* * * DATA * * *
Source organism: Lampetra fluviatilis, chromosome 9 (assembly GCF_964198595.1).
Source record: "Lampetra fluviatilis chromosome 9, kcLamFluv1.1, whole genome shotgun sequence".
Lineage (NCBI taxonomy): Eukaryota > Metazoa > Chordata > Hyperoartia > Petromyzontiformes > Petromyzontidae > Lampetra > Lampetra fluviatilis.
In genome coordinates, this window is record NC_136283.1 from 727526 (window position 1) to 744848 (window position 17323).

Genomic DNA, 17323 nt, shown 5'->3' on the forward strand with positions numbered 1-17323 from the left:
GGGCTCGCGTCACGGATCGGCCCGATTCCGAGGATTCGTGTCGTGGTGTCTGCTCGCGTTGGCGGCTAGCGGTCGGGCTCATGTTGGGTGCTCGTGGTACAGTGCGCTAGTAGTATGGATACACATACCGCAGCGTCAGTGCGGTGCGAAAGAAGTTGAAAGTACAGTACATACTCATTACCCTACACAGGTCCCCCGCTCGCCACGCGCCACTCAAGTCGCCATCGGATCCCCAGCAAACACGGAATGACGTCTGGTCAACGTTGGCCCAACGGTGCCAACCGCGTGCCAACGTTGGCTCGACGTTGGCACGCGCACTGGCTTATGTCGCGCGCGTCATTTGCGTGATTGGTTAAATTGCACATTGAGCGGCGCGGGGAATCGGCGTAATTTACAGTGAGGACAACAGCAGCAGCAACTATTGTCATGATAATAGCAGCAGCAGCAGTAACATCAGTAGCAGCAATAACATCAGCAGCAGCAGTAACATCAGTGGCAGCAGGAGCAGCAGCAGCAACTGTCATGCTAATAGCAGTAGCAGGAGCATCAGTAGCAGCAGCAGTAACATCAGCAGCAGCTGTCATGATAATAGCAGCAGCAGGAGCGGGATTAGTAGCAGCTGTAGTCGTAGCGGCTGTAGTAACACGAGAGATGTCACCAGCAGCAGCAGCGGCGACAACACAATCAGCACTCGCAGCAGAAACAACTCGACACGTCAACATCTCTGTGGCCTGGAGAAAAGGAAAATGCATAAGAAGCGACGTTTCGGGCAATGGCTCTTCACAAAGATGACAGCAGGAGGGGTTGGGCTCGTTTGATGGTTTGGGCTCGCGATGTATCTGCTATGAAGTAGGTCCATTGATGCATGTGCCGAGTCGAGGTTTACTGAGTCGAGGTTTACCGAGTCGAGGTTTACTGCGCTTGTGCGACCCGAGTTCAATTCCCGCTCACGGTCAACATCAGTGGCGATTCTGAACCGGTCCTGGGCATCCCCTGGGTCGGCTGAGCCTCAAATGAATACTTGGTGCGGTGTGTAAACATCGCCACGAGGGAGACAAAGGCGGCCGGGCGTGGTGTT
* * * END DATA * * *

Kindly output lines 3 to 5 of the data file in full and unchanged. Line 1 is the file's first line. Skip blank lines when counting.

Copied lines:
Lineage (NCBI taxonomy): Eukaryota > Metazoa > Chordata > Hyperoartia > Petromyzontiformes > Petromyzontidae > Lampetra > Lampetra fluviatilis.
In genome coordinates, this window is record NC_136283.1 from 727526 (window position 1) to 744848 (window position 17323).

Genomic DNA, 17323 nt, shown 5'->3' on the forward strand with positions numbered 1-17323 from the left: